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    Nov 13, 2009 2:48 AM GMT
    I can read, phemt. No need to reiterate. Still, he could be a little less condescending. I'd still be too busy being grateful for all the folks he inconvenienced to get back and forth between his home and the hospital to dwell on their lack of 'common sense', though. That's just my opinion, of course. Because if I were the neighbor and someone told me somebody had this response? I'd be a little less likely to lend a hand next time, is all.
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    Nov 13, 2009 3:26 AM GMT
    It helps to master the art of "dropping hints". I would have said something like..

    Ohh.. sausage and peppers! Too bad he can't eat any of this. The doctor said he can only eat ____ foods. That's ok. More sausage and peppers for me then! Thank you!

    And hopefully, your neighbor gets the hint and spreads the word to everyone else. icon_biggrin.gif
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    Nov 13, 2009 4:07 AM GMT
    zdrew saidSee, I always knew there was a reason not to bother being a nice guy to some people.


    Ditto.
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    Nov 13, 2009 4:10 AM GMT
    zdrew saidI can read, phemt. No need to reiterate. Still, he could be a little less condescending. I'd still be too busy being grateful for all the folks he inconvenienced to get back and forth between his home and the hospital to dwell on their lack of 'common sense', though. That's just my opinion, of course. Because if I were the neighbor and someone told me somebody had this response? I'd be a little less likely to lend a hand next time, is all.


    Again Ditto.
  • Celticmusl

    Posts: 4330

    Nov 13, 2009 4:10 AM GMT
    It's hard to know what to do at a time such as this. Even in a worse scenario, people whom are trying to be supportive almost always cause more problems than comfort. They always want to know everything that is happening or what has happened and it gets draining after awhile. In your situation you just have to grin and bare it and know that any time a hardship like this happens you have to deal with the social ramifications of well meaning people. It sounds like you're the only one to be dealing with a lot of these issues, so it can be quite daunting and overwhelming.

    In taking in food from well wishing friends and family, you can serve it to visitors if your husband is up to company, and that might be the logic behind the gesture. Also, they want you to take care of yourself and not have to worry about the basics, like eating. I doubt anyone is expecting your husband to eat the food.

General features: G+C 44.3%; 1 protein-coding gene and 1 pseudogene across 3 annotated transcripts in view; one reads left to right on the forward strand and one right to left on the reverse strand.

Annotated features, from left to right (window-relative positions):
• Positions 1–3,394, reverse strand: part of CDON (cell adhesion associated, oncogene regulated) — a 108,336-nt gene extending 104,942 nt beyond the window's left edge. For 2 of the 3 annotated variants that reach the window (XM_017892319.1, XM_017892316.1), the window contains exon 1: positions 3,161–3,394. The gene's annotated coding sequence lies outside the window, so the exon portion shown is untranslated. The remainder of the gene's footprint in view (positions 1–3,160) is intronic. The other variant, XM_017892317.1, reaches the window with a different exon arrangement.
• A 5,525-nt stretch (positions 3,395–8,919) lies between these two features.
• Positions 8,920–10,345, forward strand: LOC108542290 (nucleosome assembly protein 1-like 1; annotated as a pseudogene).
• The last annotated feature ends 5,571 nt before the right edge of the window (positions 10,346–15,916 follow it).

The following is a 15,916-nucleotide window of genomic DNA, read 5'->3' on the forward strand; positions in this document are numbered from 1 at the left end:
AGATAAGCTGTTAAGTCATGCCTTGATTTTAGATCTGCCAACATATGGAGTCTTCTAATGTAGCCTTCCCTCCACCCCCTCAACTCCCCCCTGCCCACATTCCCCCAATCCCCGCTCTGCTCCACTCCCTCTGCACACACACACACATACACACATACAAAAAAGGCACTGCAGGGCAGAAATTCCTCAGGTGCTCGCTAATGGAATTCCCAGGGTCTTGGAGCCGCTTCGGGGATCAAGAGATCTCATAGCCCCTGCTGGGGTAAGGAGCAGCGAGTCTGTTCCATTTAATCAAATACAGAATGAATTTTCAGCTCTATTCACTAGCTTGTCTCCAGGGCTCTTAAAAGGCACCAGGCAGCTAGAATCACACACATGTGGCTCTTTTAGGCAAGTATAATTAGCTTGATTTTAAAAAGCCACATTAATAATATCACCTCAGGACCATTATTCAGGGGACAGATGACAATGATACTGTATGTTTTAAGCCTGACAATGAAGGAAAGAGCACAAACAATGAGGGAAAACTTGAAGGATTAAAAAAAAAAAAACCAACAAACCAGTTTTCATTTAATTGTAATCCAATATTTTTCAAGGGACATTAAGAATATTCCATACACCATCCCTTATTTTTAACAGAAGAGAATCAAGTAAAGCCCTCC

I hope you two are both taking good care of each other and that good health returns soon!
  • delthespaz

    Posts: 136

    Nov 13, 2009 4:47 AM GMT
    I think the best thing you can do with these good intentions is to pass it on and make plans donate the food to a homeless shelter as soon as you deem them not fit for either of you.
  • NickoftheNort...

    Posts: 1416

    Nov 13, 2009 6:49 AM GMT
    Then just invite friends over for the next few weeks so that they can chow down on the food (maybe making sure they're not the same people who brought a particular casserole).

    Classifying your neighbors as thoughtless is going too far though. What grounds do you have to expect them to understand the specifics of your partner's condition (particularly dietary specifics) and your own food choices?
  • Devon_Fury

    Posts: 69

    Nov 13, 2009 7:17 AM GMT
    Coming from an extra large and over involved family-- Chicago Irish-- and being a overly helpful person myself I have to concur with the above mentioned: Drops hints, drop hints, post hints, and when that doesn't work be direct, but grateful. Also, invest in a freezer and some freezer bags-- stuff like sausage freezes well. Just make sure you put enough time back on those dishes when you return them: everyone will want to know how he's doing- its a guarantee of information.

    Hope he's doin better, I need to call Schwan's and cancel that order of extra large sausage casserole now.
  • Sparkycat

    Posts: 1064

    Nov 13, 2009 7:58 AM GMT
    They don't know what you can or can't eat. These people are simply trying to show they care. You're blessed with friends who want to help you in a time of need. So stop whining and show some gratitude.
  • josephmovie

    Posts: 533

    Nov 13, 2009 9:50 AM GMT
    Have you thought about writing them a letter with specific instructions on how, when, and in what context they should display their kindness? Clearly a lot of these so-called friends need to be taught a thing or two.